Topic：Giant Negative Thermal Expansion Materials: Paradigm Shift of Thermal Expansion Control
Speaker：Professor Koshi Takenaka
Venue：Room 513, main building
Bio of the Speaker：
Koshi Takenaka received the bachelor's degree from Kyoto University, Kyoto, Japan, in 1991, and received the Ph. D. degree from the University of Tokyo, Tokyo, Japan, in 1996. He was a Research Associate with Nagoya University, Nagoya, Japan, from 1996 to 2003. He joined the Institute of Physical and Chemical Research (RIKEN), Wako, Japan, in 2003. He became an Associate Professor with Nagoya University in 2007, where he has been a Full Professor since 2013. He discovered giant negative thermal expansion of antiperovskite manganese nitrides in 2005, giant barocaloric effects of antiperovskite manganese nitride in 2015, and colossal negative thermal expansion of layered ruthenium oxides in 2017.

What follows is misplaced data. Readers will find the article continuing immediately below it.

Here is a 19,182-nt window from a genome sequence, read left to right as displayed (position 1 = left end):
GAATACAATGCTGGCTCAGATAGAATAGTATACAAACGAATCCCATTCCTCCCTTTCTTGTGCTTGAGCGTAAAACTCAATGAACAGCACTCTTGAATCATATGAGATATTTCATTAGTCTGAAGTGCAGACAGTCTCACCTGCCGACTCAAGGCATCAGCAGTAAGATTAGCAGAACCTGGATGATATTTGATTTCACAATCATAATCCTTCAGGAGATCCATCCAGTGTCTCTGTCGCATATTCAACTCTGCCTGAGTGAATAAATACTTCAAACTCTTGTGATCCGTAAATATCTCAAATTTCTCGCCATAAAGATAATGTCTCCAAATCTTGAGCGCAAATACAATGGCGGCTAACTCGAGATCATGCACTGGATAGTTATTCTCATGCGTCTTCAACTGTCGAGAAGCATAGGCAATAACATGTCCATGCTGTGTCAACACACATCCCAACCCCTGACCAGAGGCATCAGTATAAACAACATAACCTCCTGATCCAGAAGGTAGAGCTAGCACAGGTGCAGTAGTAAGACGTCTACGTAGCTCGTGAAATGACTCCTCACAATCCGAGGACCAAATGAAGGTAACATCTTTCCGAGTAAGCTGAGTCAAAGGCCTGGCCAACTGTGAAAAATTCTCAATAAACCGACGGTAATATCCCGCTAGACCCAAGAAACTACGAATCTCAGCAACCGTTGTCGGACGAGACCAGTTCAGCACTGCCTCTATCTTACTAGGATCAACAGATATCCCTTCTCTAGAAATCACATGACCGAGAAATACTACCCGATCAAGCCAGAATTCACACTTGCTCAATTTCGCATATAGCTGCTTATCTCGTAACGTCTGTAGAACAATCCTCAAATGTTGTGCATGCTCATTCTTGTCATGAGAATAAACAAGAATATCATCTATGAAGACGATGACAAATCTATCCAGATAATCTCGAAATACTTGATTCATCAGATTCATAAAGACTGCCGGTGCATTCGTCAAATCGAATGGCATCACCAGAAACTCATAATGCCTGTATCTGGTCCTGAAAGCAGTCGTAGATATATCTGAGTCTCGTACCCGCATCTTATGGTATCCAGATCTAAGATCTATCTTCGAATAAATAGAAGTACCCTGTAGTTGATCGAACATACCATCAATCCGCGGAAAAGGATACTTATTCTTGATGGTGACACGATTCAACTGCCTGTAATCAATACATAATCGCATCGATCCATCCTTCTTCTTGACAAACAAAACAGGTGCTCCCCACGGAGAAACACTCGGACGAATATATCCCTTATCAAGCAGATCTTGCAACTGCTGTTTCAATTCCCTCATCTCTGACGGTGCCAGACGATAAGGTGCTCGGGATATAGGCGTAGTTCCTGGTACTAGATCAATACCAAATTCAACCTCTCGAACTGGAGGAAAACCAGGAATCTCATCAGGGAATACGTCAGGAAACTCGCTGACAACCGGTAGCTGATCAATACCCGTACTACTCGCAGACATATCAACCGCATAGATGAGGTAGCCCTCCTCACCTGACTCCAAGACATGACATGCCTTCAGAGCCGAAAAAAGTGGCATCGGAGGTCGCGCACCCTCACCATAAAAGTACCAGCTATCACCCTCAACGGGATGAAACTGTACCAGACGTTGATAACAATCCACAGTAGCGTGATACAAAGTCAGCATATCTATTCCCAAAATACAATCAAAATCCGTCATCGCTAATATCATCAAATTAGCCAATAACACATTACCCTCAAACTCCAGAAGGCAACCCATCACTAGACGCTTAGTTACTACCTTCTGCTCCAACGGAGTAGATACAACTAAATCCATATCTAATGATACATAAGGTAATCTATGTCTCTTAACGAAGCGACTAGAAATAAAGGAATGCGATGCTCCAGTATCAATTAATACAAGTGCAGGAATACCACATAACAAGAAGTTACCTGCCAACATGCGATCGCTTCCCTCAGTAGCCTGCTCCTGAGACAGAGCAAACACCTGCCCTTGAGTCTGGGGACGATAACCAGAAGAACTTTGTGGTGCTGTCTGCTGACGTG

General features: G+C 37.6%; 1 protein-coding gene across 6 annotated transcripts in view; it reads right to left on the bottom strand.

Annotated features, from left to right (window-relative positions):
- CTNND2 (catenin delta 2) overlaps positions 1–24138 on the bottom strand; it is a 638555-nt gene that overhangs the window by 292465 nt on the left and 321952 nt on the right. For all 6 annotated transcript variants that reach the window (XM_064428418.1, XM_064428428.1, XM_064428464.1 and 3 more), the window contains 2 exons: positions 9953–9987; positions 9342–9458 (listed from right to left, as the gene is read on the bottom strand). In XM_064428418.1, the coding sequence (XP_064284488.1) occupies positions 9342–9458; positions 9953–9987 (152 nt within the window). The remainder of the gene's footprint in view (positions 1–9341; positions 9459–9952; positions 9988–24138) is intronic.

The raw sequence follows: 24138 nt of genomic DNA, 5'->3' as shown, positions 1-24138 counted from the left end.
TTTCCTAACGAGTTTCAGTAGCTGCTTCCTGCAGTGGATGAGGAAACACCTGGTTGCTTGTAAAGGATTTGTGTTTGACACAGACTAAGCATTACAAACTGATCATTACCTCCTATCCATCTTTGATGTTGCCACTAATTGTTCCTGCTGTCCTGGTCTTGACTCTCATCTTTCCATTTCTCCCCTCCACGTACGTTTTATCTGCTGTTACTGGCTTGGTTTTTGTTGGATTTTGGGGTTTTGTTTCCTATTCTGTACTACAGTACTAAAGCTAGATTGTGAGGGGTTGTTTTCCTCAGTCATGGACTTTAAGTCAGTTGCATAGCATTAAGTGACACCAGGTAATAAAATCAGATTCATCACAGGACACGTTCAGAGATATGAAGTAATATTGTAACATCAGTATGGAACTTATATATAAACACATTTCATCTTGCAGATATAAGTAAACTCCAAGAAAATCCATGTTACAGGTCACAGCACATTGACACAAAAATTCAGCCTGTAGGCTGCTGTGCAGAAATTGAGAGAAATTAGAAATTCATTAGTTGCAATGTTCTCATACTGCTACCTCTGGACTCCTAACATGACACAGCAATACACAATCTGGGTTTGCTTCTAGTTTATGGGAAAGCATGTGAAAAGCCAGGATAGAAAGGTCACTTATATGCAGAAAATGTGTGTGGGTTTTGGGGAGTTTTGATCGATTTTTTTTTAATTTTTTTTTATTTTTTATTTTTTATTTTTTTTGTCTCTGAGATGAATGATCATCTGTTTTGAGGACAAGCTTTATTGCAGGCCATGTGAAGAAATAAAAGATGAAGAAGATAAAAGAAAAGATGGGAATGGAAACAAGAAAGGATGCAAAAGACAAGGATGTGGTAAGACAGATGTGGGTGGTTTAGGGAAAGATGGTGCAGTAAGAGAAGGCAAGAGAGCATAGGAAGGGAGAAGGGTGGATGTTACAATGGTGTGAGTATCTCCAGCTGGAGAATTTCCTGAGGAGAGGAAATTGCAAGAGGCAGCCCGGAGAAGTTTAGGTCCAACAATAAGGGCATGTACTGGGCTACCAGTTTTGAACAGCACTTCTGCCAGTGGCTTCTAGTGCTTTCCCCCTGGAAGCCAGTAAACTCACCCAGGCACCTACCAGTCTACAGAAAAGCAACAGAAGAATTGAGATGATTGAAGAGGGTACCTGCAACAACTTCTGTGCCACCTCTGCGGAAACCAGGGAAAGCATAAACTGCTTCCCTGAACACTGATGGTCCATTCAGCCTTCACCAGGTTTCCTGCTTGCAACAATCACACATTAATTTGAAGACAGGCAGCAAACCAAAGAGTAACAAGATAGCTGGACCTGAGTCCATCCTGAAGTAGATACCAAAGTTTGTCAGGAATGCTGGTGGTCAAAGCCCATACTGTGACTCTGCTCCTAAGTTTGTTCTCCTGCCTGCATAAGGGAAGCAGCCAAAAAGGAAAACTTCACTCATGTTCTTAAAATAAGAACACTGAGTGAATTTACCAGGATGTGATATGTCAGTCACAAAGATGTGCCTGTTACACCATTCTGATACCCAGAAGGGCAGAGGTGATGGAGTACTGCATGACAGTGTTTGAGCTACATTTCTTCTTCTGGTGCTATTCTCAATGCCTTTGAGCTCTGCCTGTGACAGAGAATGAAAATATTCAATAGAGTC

Rapid advances in modern technology require industrial materials that can adapt to severe conditions. One means of adaptation is controlled thermal expansion. Negative thermal expansion (NTE) materials, materials that contract during heating, have been attracting great attention because NTE materials can be used to tune the overall thermal expansion of materials. Remarkable development in the field of NTE materials in this decade has brought a paradigm shift in control of thermal expansion. Here, recent activities in this field are briefly reviewed, particularly addressing giant NTE of the antiperovskite manganese nitrides and the layered ruthenium oxides as well as composite manufacturing using these materials.
School of Physics and Nuclear Engineering